Mr. Fisker, who co-founded Fisker in 2004, also tells the publication that his resignation was the "most difficult decision I've ever made." Fisker stepped down as the company's CEO in February 2012 and offered few specifics on why he left completely last week, saying only that his departure was about "business strategy."
Fisker's exit only increases the number of questions surrounding the company, which is now headed by ex-General Motors executive and former Chevrolet Volt team leader Tony Posawatz. Fisker and Posawatz were said to have disagreed over financing issues, as the co-founder believed the company was well-capitalized enough to continue while Posawatz was interested in getting more funding before proceeding with more work on the Atlantic. One possible source of funds would be getting Fisker access to the approximately $337 million of the US government credit line that it was approved for but was then frozen because of missed quotas, the Detroit Bureau reports.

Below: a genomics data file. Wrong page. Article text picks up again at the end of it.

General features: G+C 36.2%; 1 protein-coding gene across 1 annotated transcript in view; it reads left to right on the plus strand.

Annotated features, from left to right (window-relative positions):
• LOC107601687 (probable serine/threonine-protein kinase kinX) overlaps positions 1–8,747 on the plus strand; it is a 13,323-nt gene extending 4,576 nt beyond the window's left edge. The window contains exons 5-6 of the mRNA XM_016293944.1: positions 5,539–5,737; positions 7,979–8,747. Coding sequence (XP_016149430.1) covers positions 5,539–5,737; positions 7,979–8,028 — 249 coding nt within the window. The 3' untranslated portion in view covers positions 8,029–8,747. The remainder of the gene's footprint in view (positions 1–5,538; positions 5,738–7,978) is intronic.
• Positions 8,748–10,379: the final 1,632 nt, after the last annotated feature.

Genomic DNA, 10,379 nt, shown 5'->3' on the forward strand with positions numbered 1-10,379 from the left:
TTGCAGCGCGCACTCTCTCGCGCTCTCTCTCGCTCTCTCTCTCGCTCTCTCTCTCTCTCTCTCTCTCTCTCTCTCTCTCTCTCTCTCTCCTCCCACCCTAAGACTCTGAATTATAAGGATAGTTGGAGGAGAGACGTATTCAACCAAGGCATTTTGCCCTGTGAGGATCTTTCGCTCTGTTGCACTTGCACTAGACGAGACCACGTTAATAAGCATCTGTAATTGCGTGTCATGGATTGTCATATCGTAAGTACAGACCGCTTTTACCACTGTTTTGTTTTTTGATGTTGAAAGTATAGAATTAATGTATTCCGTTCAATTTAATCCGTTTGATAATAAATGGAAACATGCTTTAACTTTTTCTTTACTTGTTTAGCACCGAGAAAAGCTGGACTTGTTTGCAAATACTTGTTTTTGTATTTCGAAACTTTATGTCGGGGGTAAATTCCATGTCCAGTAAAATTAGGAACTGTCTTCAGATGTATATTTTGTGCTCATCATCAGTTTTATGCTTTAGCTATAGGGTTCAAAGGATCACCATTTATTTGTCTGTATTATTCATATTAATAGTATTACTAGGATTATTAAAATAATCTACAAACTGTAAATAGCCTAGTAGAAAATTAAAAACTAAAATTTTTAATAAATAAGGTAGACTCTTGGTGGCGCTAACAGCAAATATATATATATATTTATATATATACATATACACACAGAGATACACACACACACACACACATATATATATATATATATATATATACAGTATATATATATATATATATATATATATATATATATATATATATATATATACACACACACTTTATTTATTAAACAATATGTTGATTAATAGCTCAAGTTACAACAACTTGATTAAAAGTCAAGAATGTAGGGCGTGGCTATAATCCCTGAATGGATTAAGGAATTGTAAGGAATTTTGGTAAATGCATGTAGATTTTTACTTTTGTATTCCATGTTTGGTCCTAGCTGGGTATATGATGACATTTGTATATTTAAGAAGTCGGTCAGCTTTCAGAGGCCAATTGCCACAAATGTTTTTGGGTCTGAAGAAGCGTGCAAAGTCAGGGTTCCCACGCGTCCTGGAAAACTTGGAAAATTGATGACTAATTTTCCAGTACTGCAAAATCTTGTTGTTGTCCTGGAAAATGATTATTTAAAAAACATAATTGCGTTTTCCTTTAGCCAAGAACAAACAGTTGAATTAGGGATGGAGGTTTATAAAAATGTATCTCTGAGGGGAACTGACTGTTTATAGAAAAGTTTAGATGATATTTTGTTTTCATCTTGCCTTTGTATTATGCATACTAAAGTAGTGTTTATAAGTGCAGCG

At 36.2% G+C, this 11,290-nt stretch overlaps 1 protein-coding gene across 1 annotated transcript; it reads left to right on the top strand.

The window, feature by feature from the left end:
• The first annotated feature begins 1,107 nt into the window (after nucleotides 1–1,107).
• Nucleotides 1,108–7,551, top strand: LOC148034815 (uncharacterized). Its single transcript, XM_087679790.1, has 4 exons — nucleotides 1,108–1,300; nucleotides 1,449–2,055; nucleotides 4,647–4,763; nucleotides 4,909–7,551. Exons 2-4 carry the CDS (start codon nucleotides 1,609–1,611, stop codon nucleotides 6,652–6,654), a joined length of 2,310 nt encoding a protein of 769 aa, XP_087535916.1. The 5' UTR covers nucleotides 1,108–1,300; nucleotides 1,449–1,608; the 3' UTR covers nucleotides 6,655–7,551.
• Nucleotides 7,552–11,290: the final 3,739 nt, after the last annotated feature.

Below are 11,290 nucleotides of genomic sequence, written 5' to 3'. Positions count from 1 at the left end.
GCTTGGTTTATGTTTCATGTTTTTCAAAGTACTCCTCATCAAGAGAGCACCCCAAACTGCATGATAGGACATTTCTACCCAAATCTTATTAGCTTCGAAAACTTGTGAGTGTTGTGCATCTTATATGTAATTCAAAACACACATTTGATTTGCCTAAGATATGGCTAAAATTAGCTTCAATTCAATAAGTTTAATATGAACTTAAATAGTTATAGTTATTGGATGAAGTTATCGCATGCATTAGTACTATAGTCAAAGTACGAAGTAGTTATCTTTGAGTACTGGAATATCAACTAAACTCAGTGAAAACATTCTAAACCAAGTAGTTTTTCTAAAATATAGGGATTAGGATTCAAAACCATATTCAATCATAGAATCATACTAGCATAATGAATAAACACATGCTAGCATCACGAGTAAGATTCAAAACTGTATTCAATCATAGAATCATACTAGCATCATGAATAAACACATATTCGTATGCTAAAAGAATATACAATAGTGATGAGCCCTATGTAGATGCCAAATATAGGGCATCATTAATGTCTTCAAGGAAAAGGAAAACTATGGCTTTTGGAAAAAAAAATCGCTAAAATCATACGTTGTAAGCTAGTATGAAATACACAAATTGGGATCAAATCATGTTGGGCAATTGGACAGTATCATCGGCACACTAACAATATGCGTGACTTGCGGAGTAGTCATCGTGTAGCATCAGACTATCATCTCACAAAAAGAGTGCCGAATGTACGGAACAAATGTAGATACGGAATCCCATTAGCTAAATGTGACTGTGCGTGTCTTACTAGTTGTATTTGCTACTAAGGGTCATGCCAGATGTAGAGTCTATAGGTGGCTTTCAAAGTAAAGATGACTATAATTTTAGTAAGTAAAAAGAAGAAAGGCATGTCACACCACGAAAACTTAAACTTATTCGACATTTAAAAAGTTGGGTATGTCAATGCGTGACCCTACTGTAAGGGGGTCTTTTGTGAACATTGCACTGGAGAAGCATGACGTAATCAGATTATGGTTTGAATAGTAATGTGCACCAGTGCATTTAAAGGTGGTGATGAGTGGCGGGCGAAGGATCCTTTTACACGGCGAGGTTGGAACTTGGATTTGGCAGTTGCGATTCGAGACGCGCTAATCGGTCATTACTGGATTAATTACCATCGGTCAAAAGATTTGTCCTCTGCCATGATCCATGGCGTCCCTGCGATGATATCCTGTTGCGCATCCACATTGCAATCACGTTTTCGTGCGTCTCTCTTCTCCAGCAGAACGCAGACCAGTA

China-based Geely is holding off on making an offer for the California-based automaker, and the Detroit Bureau, citing people it didn't identify, now says that Dongfeng may be backing off as well. Fisker, the company, said in a statement last week that it "has a strong and experienced management team and its strategy has not changed."